Coming to terms with reality

Sadie Allen, Staff Writer

There comes a time in every high school senior’s life when the reality sets in. When you look around and realize that you aren’t the same person you were four years ago.

You don’t have the same friends, the same interests or the same dreams. Maybe you realize that you’ve been on the wrong path or that you miss who you used to be.

For me, the reality didn’t just set in — it hit me head on; the reality that I would never attend my dream college.

Almost all college-bound kids can describe the feeling of stepping onto a campus and calling it a home. The sense of belonging that you get when you know you’re in the right place.

In early 2017, that feeling hit me when I least expected it. I spent hours poring over admission information: average test scores, extracurriculars, GPA and class rank. I was within their range. I was average.

And that was good enough for me.

Setting my sights on a prestigious, out-of-state school was a form of therapy for me. It gave me a reason to keep studying for all those AP Art History tests and a reason to show up to early morning club meetings. I kept telling myself that the stress and the work and the sleepless nights would all be worth it the moment I got that acceptance letter.

That moment never came.

Instead, I opened my email with breath held in my lungs, tears streaming down my face before I had even opened my computer. When the page loaded, there was no digital confetti. No giant “CONGRATULATIONS!” or “Class of 2023” displayed on the screen.

No, instead, I got one sentence that shattered my heart into a million pieces.

We are sorry to inform you that we are unable to offer you admission to the first-year class entering this fall.

A weight instantly fell onto my shoulders. I had been bracing myself for those words since submitting my application, but nothing could make them hurt less. I read it again. And again. And then one more time — just to make sure it wasn’t a mistake.

It wasn’t.

In the span of 10 minutes, I was already tired of the phrase “You’ll end up where you’re meant to be!” Not because it isn’t true, but because it doesn’t help.

I know that I’ll end up in the right place. I know this doesn’t stop me from following my dreams or pursuing a career.

But that knowledge can’t protect me from feeling like I failed, like I worked so hard with nothing to show for it.

The first few days were the worst. The next morning, I woke up and got ready for work, the same way I had done every Saturday morning since freshman year. But it all felt pointless. I had pushed myself towards this dream for so long. I had studied until 2 in the morning, stayed at school until 8 at night, crammed and stressed and worried until my hair fell out and the bags under my eyes seemed permanent.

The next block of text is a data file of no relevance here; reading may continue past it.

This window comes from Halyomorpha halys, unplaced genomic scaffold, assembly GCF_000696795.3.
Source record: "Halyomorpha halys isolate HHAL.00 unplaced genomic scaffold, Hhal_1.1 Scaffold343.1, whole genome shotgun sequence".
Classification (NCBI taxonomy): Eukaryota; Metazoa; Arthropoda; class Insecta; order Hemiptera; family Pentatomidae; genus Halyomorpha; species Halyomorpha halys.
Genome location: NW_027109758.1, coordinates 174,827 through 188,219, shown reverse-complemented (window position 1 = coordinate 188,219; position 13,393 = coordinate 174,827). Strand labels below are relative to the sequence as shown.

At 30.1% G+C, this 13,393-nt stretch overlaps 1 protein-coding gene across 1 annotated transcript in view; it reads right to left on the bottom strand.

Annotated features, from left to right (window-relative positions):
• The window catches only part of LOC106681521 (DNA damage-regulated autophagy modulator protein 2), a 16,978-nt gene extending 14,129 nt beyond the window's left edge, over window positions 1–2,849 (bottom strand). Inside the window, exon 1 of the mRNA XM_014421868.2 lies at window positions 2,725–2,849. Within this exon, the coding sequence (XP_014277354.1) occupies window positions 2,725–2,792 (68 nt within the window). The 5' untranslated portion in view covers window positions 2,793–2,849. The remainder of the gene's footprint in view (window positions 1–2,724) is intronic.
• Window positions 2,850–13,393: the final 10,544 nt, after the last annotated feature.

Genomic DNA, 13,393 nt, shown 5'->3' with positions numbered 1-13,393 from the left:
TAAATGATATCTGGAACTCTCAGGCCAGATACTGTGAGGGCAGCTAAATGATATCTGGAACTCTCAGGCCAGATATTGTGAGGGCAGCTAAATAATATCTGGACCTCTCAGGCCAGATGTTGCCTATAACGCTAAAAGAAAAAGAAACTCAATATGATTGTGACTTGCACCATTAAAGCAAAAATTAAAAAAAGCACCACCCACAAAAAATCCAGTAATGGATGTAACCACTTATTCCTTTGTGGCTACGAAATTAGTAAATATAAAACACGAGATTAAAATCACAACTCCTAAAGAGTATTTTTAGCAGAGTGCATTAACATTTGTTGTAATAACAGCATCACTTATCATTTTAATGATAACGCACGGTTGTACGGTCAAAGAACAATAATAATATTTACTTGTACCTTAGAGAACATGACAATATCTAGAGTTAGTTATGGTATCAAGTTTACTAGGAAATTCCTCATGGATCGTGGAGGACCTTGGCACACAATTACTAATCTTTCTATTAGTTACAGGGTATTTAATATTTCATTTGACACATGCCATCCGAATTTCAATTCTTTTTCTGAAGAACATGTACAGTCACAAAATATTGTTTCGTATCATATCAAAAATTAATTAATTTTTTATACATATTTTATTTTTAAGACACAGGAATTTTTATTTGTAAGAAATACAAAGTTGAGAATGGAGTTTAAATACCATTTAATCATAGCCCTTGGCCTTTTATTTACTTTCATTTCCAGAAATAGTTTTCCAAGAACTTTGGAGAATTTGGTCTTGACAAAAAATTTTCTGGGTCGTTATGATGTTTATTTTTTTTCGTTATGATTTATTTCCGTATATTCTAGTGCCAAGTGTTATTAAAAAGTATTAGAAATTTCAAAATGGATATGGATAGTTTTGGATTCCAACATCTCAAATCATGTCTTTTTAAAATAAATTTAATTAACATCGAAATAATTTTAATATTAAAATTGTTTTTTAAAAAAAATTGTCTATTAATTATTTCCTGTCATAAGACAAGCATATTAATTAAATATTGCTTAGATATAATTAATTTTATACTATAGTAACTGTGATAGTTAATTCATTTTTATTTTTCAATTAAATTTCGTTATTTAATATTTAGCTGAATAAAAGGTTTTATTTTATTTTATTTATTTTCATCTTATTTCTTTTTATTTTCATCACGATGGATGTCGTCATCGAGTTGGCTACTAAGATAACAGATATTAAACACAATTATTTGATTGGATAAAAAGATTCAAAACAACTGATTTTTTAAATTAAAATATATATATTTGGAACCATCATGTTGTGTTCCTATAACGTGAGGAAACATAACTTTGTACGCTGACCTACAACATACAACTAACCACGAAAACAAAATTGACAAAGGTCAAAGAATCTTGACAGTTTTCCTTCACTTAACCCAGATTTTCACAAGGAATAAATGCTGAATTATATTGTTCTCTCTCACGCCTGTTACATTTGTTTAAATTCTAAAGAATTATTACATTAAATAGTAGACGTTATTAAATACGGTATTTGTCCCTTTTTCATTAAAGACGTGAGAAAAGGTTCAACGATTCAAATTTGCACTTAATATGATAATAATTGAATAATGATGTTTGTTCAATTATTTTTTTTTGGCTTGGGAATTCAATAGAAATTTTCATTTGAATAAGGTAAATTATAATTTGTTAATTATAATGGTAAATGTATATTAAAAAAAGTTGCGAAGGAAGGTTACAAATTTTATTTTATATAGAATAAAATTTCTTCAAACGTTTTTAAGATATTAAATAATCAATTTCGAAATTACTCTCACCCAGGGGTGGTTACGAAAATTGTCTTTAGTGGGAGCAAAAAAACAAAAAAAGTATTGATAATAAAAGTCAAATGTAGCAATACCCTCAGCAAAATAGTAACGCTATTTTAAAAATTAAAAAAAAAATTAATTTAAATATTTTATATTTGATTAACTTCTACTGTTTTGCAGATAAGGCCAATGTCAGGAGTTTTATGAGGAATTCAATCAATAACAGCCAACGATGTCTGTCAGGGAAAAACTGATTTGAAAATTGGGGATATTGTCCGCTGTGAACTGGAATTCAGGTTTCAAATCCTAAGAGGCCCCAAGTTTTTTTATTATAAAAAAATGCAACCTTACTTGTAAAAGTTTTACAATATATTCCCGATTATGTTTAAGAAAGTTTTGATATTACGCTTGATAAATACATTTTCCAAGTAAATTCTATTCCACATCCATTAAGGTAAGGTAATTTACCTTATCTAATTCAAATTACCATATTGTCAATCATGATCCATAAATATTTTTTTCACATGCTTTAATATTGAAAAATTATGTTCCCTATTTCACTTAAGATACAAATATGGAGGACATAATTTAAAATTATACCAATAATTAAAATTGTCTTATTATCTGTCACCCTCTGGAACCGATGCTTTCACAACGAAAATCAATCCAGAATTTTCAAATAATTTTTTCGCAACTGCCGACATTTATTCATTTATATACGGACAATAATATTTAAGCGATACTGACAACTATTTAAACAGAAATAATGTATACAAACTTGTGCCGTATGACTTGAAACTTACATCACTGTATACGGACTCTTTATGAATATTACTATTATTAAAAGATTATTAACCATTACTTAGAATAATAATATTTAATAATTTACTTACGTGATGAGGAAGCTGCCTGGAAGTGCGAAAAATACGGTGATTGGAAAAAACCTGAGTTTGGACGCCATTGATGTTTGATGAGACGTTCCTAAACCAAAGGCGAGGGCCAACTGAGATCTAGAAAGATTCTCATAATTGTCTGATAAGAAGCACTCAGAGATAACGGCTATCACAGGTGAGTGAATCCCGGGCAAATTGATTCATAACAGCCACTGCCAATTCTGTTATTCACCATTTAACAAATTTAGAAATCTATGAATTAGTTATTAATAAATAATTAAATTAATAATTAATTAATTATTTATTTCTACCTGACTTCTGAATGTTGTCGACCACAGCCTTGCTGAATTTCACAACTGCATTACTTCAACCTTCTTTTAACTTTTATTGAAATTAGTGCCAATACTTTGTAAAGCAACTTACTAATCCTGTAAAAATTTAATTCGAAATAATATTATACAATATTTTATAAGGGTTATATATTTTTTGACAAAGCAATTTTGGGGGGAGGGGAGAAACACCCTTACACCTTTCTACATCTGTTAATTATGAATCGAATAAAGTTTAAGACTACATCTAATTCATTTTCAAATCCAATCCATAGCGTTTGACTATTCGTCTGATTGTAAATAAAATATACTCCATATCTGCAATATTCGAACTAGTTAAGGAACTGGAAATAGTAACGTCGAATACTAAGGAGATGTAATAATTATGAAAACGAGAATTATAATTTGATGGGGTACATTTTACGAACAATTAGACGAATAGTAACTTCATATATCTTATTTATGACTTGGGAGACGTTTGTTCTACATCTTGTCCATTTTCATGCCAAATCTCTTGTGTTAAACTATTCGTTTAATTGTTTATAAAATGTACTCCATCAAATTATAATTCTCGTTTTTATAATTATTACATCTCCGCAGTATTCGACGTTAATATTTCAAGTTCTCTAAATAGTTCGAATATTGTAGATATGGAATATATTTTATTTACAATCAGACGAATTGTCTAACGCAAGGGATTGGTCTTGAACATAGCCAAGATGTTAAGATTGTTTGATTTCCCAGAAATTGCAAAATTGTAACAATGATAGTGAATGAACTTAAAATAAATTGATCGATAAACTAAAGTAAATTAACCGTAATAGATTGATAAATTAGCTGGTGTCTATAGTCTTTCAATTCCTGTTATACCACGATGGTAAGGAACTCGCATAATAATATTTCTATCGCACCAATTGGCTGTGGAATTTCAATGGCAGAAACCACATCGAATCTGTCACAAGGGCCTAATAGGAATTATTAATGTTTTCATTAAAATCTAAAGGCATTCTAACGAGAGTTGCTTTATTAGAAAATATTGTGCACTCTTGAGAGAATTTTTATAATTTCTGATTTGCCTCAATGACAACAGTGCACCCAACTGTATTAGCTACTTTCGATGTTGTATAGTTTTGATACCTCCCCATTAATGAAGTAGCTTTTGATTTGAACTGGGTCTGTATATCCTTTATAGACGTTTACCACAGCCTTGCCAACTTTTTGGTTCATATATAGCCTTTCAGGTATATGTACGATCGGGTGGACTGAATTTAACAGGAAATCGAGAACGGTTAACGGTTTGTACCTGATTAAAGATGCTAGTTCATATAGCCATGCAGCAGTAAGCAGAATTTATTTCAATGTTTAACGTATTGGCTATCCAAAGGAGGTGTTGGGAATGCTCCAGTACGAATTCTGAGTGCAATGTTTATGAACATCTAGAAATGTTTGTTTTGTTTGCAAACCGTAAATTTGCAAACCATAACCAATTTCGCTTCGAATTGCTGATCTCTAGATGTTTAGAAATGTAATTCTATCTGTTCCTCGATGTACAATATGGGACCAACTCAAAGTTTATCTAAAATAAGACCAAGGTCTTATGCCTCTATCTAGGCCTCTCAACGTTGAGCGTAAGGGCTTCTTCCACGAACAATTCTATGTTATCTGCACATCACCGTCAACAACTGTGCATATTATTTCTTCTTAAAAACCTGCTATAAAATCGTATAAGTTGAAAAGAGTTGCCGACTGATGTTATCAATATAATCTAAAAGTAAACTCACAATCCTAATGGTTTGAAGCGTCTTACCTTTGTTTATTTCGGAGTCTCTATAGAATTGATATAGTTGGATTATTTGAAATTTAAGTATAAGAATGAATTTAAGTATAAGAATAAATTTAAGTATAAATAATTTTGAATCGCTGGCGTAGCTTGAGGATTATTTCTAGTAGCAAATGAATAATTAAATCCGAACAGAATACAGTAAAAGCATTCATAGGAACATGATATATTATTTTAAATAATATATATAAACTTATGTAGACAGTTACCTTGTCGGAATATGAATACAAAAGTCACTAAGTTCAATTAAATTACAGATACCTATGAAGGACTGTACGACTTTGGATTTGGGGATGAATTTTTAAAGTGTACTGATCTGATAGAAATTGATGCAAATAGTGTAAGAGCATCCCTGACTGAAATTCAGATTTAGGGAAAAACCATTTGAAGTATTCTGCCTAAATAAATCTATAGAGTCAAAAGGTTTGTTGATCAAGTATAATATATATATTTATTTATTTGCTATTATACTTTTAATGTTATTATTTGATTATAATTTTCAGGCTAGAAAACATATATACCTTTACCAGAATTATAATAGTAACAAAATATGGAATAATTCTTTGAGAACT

All for that one sentence to make it almost meaningless.

I’m over it now. At least, I don’t sit in my bed, sobbing to Ryan Adams anymore. It wasn’t easy, but I’m over it.

And sure, I still get a little upset when I think about what could’ve been, but it seems more like a distant dream than a shattered one.

It wasn’t easy to teach myself how to get back up. I had never faced a hardship like this before. I had nothing to compare it to, nothing to make myself feel better. My parents had attended their dream schools; they had no words of comfort that understood what I felt.

Max McCrary
Despite rejection, Sadie looks forward to the future.

It was hard for me to see that this wasn’t the end of the world. I still had four months of senior year left, four months with my friends, four months to spend enjoying high school while I still could.

But that was the hardest part — trying to encourage myself to enjoy it when I felt like I’d lost everything.

The most important thing I learned is that it’s not a reflection on me. It’s not that I’m not smart enough or that I didn’t join enough extracurriculars. I worked hard, and I did the best that I could — that’s all any of us can do. When it comes to getting over a rejection this big, the only advice I have is to move on. Because the cliches are true: we do end up where we need to be. Regardless of the expectations we have for ourselves, one thing remains the same: dreams of the future are nothing compared to the future itself. Whatever I decide to do, it’s still my decision and my life. If I get rejected, it just means I wasn’t meant to end up there in the long run.